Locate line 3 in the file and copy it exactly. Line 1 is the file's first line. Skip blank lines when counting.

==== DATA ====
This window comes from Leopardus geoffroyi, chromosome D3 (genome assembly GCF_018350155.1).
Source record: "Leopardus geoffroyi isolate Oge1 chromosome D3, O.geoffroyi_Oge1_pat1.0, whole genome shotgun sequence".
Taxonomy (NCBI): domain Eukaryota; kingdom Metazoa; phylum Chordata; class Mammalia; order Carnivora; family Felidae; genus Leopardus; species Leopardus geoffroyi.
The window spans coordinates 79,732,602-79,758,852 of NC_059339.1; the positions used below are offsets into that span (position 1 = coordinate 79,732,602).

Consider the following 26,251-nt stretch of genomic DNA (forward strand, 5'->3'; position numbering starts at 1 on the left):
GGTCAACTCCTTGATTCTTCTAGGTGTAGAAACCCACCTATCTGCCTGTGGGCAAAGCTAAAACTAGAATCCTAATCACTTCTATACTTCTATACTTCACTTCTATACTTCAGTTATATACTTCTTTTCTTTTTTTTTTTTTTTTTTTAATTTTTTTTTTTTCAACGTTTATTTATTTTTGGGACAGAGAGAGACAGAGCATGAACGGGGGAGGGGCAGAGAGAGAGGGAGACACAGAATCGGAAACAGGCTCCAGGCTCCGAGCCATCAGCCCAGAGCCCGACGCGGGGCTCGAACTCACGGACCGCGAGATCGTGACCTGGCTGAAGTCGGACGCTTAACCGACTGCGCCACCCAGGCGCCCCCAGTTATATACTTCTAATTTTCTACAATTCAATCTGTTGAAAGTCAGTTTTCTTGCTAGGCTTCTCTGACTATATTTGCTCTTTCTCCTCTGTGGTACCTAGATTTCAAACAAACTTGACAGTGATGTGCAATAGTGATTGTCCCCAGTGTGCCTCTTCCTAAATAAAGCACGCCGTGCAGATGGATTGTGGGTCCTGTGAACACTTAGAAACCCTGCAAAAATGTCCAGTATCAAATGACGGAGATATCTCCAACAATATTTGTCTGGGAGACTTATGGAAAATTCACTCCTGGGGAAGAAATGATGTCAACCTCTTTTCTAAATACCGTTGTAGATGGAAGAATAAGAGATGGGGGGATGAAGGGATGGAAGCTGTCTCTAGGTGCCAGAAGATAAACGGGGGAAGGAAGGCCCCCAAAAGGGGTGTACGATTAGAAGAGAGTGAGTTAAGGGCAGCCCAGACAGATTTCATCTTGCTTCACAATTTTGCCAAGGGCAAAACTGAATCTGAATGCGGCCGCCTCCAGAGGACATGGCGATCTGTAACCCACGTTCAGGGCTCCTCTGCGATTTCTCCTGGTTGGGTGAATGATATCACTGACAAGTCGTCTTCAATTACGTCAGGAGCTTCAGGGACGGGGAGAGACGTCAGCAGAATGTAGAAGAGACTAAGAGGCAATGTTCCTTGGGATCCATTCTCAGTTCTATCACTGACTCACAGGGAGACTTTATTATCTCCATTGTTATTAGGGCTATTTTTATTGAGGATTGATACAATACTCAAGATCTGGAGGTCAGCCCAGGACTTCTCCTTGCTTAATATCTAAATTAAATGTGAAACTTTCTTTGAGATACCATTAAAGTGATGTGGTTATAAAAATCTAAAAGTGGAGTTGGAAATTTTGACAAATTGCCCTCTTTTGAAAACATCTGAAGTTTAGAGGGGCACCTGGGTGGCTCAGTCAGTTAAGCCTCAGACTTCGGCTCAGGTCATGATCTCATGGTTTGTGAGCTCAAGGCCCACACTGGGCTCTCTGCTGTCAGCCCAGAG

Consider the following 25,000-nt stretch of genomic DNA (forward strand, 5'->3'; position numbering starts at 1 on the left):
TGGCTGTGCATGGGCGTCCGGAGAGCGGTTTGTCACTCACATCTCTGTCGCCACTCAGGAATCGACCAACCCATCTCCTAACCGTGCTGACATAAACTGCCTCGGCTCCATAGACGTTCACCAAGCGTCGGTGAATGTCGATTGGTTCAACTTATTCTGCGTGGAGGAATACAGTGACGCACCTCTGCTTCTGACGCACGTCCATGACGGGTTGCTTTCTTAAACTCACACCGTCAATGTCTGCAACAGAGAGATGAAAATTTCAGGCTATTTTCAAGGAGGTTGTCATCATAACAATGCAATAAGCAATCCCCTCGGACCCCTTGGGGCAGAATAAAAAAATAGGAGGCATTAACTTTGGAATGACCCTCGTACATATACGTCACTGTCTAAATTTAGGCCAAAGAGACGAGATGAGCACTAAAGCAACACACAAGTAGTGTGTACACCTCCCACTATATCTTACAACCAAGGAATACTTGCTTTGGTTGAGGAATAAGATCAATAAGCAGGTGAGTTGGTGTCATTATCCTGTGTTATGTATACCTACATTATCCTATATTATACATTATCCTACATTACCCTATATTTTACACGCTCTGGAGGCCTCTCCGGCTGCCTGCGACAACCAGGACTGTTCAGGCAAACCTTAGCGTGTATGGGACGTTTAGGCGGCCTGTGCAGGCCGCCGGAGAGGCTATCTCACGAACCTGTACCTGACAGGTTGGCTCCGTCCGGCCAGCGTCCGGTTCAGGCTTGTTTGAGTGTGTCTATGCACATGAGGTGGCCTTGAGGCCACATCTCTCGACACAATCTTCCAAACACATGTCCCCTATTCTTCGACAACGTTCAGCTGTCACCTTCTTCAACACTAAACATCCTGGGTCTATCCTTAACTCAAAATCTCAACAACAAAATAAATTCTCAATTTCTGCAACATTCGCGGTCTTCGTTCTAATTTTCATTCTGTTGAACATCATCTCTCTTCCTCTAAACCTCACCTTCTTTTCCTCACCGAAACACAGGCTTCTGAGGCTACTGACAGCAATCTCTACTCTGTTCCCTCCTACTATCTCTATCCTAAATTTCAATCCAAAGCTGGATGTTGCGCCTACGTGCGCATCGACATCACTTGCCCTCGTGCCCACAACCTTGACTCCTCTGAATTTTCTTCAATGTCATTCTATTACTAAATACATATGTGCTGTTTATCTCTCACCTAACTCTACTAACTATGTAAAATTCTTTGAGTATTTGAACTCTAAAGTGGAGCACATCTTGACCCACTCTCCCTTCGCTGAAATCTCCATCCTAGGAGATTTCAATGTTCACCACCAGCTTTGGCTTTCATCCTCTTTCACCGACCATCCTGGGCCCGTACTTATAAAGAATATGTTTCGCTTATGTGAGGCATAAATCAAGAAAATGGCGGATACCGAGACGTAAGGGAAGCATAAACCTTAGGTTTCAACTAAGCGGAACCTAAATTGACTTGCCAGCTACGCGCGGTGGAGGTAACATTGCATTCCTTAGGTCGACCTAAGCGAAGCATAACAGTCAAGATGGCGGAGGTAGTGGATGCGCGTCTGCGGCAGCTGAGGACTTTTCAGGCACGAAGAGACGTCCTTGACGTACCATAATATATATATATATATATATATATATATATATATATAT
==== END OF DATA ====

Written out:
Taxonomy (NCBI): domain Eukaryota; kingdom Metazoa; phylum Chordata; class Mammalia; order Carnivora; family Felidae; genus Leopardus; species Leopardus geoffroyi.